A written review by Karl
Happyface by Stephen Emond
He opens his Christmas present in June. It’s a sketchbook that his dad gave him, and in it he chronicles a typically angsty teenage life, full of longings for The Girl (Chloe), irritation with The Brother (Everett) and worries about The Parents who are drinking and fighting a lot. Every page has a pencil drawing or a pen-and-ink sketch, sometimes a chat log or a printed note. Things aren’t easy, but they aren’t terrible.
Then, on August 23, “Today is the Day the World Changed, and that is all I will say because I don’t ever want to think of it again.”
When next we see him, he is in a new apartment, going to a new school, living with just his mom. Something terrible has happened, but he’s not talking about it. At the new school, he decides to take everything that comes to him with a smile, and thus is born Happyface. Happyface is the life of the party. He’s the one cute girls giggle about. He’s cool and awesome and doesn’t have a care in the world. Except that Happyface is just a mask, and the real guy is still behind it, and he’s not dealing with August 23.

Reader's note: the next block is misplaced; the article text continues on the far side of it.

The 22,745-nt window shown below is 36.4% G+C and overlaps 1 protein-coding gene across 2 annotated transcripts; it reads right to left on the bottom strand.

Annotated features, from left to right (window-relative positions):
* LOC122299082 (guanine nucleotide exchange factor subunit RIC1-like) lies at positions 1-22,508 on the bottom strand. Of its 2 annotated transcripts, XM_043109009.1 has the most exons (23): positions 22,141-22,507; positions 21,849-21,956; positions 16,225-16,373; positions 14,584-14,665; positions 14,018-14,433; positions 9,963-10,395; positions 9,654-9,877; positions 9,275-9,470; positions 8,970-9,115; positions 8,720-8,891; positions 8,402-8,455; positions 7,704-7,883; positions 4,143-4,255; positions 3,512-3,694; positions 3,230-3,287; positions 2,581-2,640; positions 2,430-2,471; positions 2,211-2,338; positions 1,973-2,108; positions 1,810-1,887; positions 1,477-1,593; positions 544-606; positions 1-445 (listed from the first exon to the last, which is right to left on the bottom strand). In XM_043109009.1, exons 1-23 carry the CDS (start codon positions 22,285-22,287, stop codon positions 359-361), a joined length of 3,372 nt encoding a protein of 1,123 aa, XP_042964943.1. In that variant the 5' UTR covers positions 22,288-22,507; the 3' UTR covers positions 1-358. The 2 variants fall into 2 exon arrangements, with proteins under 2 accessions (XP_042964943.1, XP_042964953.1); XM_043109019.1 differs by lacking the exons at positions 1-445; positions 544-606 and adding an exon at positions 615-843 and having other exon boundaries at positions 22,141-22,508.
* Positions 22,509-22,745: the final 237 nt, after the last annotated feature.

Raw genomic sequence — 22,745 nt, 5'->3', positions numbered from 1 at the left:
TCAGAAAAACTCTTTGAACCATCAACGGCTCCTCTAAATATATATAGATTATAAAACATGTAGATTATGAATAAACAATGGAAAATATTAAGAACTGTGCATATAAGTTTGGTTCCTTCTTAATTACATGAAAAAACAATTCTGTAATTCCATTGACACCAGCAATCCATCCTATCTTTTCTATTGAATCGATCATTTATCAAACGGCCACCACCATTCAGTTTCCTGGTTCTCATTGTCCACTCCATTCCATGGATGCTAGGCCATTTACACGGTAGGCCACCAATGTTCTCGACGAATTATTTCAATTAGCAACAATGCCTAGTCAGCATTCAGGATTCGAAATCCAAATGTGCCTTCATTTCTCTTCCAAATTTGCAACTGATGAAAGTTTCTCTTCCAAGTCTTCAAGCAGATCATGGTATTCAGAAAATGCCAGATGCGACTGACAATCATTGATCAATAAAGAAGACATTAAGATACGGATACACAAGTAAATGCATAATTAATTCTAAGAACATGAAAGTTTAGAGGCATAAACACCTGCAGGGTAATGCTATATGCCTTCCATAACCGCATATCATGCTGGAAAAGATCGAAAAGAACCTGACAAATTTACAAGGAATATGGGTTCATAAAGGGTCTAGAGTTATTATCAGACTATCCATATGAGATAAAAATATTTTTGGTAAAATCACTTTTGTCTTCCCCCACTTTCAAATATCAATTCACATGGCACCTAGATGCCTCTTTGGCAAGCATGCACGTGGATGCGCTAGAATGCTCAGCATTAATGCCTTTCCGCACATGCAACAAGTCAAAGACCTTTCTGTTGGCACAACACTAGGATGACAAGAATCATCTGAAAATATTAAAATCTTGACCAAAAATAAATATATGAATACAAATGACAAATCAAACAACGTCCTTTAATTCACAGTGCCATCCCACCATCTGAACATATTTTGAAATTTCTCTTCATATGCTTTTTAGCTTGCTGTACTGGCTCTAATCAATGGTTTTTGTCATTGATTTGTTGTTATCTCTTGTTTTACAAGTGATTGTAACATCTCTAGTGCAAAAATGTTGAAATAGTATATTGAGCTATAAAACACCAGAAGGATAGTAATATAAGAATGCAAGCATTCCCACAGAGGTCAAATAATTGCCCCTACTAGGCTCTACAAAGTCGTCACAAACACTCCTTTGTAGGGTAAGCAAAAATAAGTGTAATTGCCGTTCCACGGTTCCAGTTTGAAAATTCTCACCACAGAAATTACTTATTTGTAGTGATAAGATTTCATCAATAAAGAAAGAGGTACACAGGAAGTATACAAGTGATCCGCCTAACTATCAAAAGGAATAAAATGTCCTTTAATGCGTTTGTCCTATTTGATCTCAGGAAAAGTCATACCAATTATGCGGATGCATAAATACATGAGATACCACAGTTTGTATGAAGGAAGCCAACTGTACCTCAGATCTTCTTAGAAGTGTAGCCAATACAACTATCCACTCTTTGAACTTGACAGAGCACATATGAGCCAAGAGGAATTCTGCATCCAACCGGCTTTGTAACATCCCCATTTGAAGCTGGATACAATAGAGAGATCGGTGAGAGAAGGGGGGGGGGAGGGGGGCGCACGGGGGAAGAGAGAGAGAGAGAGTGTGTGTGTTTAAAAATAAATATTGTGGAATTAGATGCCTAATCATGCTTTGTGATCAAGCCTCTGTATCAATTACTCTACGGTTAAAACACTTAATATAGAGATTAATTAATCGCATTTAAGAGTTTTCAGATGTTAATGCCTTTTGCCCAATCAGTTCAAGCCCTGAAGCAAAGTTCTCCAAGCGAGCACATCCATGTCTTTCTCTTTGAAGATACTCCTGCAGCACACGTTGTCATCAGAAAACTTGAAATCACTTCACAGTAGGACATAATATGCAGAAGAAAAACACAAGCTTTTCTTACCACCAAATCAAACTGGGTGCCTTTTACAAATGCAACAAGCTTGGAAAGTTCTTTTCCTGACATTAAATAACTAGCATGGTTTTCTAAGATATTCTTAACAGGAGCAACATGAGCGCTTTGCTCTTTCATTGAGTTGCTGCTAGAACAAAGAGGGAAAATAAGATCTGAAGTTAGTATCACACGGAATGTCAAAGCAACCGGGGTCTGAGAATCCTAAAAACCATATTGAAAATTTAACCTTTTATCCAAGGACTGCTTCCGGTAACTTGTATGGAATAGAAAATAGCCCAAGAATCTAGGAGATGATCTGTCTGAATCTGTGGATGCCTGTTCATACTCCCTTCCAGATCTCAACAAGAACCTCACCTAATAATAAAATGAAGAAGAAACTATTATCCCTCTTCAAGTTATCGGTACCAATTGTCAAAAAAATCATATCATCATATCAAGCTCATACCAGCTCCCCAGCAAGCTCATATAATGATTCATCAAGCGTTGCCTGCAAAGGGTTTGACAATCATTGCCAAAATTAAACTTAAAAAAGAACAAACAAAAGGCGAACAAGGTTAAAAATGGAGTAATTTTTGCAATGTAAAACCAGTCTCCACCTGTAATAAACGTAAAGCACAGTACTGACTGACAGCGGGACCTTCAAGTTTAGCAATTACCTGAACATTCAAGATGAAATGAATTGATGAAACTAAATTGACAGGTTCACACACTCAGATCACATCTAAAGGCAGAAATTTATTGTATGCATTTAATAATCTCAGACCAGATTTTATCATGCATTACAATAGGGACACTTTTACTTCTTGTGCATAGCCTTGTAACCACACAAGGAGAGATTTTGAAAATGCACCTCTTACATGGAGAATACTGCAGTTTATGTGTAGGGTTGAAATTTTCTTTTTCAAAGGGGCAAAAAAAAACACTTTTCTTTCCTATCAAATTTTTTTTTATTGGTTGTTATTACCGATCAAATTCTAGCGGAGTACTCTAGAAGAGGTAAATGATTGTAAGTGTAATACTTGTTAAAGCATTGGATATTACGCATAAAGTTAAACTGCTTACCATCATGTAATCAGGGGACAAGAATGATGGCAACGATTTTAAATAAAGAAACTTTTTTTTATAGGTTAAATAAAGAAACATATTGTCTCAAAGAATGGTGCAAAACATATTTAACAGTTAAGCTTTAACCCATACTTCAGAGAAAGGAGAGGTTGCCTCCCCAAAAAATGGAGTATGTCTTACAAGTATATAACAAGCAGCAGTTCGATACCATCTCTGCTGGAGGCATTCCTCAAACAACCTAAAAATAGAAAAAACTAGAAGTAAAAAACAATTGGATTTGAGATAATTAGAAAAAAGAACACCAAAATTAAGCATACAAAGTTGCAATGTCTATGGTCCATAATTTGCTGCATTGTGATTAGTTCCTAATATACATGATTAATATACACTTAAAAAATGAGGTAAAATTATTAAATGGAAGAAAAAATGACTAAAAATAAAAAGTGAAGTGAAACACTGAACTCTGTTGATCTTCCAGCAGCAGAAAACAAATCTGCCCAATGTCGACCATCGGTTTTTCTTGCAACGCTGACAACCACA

Eventually, though, he’s going to have to.
Happyface is an extraordinary story, and it’s filled with art that astonishes not just with its quality, but its diversity. Emond draws everything from cartoon panels to realistic ink-wash portraits in a clear labor of love. Highly recommended for readers in high school and up.